# Colour Decision List

10 replies to this topic

### #1 Phil Rhodes

Phil Rhodes
• Sustaining Members
• 12161 posts
• Other

Posted 31 March 2009 - 11:22 PM

Next time someone's speaking to a member of the ASC committee that defined the CDL algorithms, could you please say:

"fractional exponentiation of negative reals"

...and report back to the forum what the reaction is?

Ahem.

-P
• 0

### #2 Satsuki Murashige

Satsuki Murashige
• Sustaining Members
• 3510 posts
• Cinematographer
• San Francisco, CA

Posted 01 April 2009 - 01:24 AM

Next time someone's speaking to a member of the ASC committee that defined the CDL algorithms, could you please say:

"fractional exponentiation of negative reals"

What exactly does that mean Phil? I don't wanna get punched in the face or anything...
• 0

### #3 Phil Rhodes

Phil Rhodes
• Sustaining Members
• 12161 posts
• Other

Posted 01 April 2009 - 10:37 AM

What exactly does that mean Phil? I don't wanna get punched in the face or anything...

OK, it was four in the morning, I was wrestling with mathematics and - sob - things just got completely out of hand...

The algorithm for CDLs is as follows:

output = (input * slope + offset)^power

Since offset is unbounded (thus can be negative), the entire bracketed expression can be negative. Power can be any positive number, including (and in fact typically) non-integers.

So, what's the value of, say, minus 80 raised to the power 1.02?

P
• 0

### #4 John Sprung

John Sprung
• Sustaining Members
• 4635 posts
• Other

Posted 01 April 2009 - 11:00 AM

So, what's the value of, say, minus 80 raised to the power 1.02?

It's undefined or "not a number", sometimes abbreviated as NAN. The only fractional power of a negative we ever use is the "imaginary" square root of negative one: i = (-1)^0.5, which is kinda useful, as it give us the complex number system as a way of dealing with stuff on a two dimensional plane.

The CDL lets you do undefined stuff, just as your car could be driven fast into a brick wall. In both cases, we just have to be smart enough not to..... ;-)

-- J.S.
• 0

### #5 Phil Rhodes

Phil Rhodes
• Sustaining Members
• 12161 posts
• Other

Posted 01 April 2009 - 11:21 AM

...yes, I know, it's a complex number. Until the Java Math.pow() is capable of returning a complex set, this will remain NaN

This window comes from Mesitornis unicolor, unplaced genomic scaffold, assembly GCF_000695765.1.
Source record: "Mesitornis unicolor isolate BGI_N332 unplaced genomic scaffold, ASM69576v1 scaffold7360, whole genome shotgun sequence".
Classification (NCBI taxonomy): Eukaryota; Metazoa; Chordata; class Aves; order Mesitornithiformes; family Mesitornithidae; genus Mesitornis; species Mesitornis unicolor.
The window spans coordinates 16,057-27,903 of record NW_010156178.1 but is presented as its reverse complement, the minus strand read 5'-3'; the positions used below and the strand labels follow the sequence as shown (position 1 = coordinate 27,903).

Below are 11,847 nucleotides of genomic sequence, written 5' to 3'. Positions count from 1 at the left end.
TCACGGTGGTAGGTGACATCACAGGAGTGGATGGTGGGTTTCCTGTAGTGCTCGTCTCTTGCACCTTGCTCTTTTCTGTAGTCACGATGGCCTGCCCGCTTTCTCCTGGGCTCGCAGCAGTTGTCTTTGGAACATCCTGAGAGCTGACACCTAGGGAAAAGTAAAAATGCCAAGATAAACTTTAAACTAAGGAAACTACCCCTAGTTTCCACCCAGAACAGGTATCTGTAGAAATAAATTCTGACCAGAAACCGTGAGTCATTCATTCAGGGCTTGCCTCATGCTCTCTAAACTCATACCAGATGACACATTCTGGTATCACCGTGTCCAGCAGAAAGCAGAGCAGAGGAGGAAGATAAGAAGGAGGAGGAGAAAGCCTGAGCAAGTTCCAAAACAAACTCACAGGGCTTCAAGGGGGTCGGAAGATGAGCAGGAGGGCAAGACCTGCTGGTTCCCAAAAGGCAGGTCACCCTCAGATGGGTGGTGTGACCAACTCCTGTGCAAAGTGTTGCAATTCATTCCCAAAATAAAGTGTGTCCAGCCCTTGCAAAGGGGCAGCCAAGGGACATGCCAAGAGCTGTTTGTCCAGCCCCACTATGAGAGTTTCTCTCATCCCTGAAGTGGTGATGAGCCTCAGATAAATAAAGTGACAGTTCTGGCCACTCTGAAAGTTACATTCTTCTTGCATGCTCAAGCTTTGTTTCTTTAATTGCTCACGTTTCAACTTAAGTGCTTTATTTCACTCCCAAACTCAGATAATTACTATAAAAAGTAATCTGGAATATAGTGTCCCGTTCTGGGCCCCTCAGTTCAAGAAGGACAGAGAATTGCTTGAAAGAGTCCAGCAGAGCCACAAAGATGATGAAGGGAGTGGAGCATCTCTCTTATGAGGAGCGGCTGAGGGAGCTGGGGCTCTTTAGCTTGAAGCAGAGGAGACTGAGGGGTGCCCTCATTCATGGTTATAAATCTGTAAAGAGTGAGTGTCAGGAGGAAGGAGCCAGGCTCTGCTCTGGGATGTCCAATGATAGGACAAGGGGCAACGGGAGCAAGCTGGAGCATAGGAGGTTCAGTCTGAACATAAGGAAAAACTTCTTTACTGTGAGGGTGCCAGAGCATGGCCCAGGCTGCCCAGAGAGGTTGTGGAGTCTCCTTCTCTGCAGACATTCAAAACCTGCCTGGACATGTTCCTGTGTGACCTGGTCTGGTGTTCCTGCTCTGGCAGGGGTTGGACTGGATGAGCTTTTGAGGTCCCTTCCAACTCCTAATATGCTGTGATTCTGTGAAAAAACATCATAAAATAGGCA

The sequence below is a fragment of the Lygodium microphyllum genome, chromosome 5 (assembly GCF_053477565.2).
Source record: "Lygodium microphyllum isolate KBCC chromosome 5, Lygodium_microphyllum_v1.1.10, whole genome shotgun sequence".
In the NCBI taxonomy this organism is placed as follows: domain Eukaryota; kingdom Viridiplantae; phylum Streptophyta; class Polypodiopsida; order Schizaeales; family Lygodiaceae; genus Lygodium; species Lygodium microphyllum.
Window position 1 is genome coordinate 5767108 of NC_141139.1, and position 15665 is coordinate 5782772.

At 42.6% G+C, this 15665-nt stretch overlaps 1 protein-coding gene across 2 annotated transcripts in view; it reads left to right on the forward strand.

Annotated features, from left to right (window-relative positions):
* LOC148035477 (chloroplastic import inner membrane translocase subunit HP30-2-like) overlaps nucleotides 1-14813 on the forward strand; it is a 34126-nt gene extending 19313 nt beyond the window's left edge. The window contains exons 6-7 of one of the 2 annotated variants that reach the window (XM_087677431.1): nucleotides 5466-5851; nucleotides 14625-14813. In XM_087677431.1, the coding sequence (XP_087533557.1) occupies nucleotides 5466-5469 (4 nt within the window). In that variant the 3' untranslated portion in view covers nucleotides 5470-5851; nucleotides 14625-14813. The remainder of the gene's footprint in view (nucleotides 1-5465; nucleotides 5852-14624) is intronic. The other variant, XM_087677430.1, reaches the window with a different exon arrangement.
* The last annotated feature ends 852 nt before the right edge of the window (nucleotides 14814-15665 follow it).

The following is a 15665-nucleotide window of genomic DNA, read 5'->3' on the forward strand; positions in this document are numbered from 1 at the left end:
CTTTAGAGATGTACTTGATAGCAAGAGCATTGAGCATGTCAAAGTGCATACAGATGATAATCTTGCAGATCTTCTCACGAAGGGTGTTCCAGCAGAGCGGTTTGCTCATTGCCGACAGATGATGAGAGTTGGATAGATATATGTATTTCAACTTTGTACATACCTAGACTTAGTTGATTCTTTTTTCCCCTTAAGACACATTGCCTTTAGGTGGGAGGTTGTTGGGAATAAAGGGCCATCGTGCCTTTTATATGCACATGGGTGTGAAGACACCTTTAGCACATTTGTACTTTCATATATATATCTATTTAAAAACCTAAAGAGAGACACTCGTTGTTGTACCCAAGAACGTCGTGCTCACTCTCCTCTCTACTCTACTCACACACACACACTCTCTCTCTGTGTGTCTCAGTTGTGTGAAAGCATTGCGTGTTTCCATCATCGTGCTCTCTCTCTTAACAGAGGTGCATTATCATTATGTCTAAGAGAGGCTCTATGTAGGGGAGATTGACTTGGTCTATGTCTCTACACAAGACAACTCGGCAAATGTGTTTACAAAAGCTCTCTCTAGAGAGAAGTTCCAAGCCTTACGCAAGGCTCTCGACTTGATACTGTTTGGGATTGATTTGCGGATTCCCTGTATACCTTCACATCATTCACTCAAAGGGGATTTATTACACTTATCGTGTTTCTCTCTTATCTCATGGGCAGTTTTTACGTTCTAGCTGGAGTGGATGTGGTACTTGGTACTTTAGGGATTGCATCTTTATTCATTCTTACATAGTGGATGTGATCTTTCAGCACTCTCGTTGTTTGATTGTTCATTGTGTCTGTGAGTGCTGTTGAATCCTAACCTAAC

Does the CDL spec mention this?

P
• 0

### #6 Will Earl

Will Earl
• Basic Members
• 385 posts
• Other
• Wellington, NZ

Posted 01 April 2009 - 11:39 AM

I managed to get the same answer out of google and python...

-80 to the power of 1.02 = -87.3276527

Edited by Will Earl, 01 April 2009 - 11:40 AM.

• 0

### #7 Phil Rhodes

Phil Rhodes
• Sustaining Members
• 12161 posts
• Other

Posted 01 April 2009 - 12:02 PM

I managed to get the same answer out of google and python...

-80 to the power of 1.02 = -87.3276527

I think the operative point is that any meaningful value of it is less than zero, so it really doesn't matter much as regards CDL

P
• 0

### #8 John Sprung

John Sprung
• Sustaining Members
• 4635 posts
• Other

Posted 01 April 2009 - 07:39 PM

I managed to get the same answer out of google and python...

-80 to the power of 1.02 = -87.3276527

They both got it wrong. They've given you -(80^1.02), which is a real number. What Phil's asking about is (-80)^1.02, which is NaN. It isn't even an imaginary or complex number. Check out Wolfram's Mathematica 7 for this kind of thing:

http://www.wolfram.com/

-- J.S.
• 0

### #9 Phil Rhodes

Phil Rhodes
• Sustaining Members
• 12161 posts
• Other

Posted 01 April 2009 - 10:50 PM

Um. How is it not a complex number?

P
• 0

### #10 Will Earl

Will Earl
• Basic Members
• 385 posts
• Other
• Wellington, NZ

Posted 02 April 2009 - 07:54 AM

Oh well, I'm sure the ASC tech committee knows what they're doing.

```>>>(-80)**1.02
ValueError: negative number cannot be raised to a fractional power

>>> -(80)**1.02
-87.327652683387186```

• 0

### #11 John Sprung

John Sprung
• Sustaining Members
• 4635 posts
• Other

Posted 02 April 2009 - 07:48 PM

Um. How is it not a complex number?

P

Complex numbers consist of a real number plus a real number times "i", the Imaginary square root of -1: x + iy

Taking a negative to any (edit to insert: non-integer) power other than 0.5, which is the same as square root, can't be expressed in terms of reals and i. It's just undefined.

Complex numbers can be visualized on a two dimensional plane, where you can do stuff like multiplying them:

(x + i y)(a + ib) = xa - yb + i(xb + ya)

IIRC, there's some stuff in physics where complex numbers are useful.

-- J.S.
• 0